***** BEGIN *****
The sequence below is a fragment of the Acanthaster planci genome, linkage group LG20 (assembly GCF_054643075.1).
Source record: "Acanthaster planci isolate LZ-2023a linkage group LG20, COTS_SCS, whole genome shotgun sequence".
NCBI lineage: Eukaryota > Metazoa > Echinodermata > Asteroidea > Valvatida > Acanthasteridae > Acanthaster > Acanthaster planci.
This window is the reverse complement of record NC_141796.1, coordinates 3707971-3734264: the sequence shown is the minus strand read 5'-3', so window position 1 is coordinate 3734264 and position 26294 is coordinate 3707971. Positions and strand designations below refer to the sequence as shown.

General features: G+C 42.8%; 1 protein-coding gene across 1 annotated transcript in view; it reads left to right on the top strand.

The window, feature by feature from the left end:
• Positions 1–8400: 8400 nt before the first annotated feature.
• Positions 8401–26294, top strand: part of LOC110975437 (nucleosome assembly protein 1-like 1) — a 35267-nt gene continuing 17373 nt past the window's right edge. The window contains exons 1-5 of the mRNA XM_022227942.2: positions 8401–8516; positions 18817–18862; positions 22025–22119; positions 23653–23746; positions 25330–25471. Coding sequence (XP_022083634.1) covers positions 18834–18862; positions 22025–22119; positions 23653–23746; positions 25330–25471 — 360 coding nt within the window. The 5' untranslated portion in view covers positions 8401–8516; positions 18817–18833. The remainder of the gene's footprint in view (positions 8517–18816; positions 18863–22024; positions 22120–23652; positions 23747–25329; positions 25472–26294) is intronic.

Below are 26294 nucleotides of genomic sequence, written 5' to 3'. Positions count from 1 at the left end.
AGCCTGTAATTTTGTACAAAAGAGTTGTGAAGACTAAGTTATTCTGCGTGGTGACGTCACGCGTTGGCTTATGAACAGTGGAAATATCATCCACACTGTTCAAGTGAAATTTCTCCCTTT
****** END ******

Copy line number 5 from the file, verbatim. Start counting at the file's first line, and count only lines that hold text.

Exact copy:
General features: G+C 42.8%; 1 protein-coding gene across 1 annotated transcript in view; it reads left to right on the top strand.